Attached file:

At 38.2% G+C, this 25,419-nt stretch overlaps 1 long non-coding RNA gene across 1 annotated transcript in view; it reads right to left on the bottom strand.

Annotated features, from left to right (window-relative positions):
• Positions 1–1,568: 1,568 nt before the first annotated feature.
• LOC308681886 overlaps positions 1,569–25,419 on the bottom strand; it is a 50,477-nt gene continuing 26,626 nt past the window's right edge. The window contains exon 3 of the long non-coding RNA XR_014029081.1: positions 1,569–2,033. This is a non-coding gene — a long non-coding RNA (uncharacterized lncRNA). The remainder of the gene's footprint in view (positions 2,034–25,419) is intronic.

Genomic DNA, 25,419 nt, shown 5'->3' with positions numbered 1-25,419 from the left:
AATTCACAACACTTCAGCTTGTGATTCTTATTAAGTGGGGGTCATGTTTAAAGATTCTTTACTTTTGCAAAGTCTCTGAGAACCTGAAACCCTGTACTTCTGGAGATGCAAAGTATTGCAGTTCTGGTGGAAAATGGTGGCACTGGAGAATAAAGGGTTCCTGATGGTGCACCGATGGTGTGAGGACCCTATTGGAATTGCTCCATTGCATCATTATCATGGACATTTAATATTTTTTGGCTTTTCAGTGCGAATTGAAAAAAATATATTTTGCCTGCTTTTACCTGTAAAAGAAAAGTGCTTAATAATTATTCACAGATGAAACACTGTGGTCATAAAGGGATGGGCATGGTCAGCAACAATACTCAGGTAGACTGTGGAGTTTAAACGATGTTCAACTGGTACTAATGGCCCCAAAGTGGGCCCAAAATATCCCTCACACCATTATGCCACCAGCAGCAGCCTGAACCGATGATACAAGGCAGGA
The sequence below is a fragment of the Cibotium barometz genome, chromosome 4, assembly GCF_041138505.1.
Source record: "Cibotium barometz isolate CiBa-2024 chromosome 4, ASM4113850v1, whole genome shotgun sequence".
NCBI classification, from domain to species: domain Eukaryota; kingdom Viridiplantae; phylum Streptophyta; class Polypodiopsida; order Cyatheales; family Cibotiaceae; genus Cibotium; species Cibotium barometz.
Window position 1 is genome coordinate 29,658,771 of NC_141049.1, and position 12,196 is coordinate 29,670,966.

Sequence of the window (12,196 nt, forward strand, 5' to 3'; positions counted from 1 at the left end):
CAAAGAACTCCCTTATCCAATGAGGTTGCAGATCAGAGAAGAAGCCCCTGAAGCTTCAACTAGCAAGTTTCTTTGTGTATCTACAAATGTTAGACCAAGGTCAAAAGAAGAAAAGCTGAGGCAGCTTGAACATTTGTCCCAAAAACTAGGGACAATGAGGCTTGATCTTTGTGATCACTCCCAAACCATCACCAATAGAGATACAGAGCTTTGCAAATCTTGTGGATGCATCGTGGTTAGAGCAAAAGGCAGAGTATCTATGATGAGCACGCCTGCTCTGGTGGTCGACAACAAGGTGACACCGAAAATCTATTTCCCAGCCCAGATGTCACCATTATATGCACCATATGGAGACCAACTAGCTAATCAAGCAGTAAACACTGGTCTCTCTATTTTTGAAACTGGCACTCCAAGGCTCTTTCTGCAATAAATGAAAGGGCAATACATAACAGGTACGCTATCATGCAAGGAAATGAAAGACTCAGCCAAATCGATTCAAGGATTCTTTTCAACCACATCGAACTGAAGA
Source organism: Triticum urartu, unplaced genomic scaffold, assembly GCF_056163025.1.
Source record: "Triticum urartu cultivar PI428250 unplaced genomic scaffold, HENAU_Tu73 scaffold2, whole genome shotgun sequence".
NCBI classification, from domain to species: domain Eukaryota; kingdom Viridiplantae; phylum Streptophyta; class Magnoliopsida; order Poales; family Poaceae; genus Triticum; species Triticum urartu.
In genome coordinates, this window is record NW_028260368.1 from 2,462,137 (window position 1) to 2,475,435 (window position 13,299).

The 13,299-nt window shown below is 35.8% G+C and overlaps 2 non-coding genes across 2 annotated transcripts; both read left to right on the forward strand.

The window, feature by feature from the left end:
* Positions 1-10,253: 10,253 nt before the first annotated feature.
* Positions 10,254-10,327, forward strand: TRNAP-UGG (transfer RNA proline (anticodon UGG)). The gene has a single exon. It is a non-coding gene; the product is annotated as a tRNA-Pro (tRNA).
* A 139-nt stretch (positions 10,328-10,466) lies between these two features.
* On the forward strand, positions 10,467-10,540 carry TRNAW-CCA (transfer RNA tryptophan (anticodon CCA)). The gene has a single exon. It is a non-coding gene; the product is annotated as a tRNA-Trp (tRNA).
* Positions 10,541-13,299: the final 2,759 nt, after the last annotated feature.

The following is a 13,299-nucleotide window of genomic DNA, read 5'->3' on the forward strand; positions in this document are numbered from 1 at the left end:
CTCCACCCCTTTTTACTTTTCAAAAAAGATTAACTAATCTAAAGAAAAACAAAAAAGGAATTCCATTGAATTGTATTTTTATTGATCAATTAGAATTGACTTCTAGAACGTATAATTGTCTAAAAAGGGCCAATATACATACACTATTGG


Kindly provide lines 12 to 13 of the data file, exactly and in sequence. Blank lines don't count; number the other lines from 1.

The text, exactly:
CAAAGAACTCCCTTATCCAATGAGGTTGCAGATCAGAGAAGAAGCCCCTGAAGCTTCAACTAGCAAGTTTCTTTGTGTATCTACAAATGTTAGACCAAGGTCAAAAGAAGAAAAGCTGAGGCAGCTTGAACATTTGTCCCAAAAACTAGGGACAATGAGGCTTGATCTTTGTGATCACTCCCAAACCATCACCAATAGAGATACAGAGCTTTGCAAATCTTGTGGATGCATCGTGGTTAGAGCAAAAGGCAGAGTATCTATGATGAGCACGCCTGCTCTGGTGGTCGACAACAAGGTGACACCGAAAATCTATTTCCCAGCCCAGATGTCACCATTATATGCACCATATGGAGACCAACTAGCTAATCAAGCAGTAAACACTGGTCTCTCTATTTTTGAAACTGGCACTCCAAGGCTCTTTCTGCAATAAATGAAAGGGCAATACATAACAGGTACGCTATCATGCAAGGAAATGAAAGACTCAGCCAAATCGATTCAAGGATTCTTTTCAACCACATCGAACTGAAGA
Source organism: Triticum urartu, unplaced genomic scaffold, assembly GCF_056163025.1.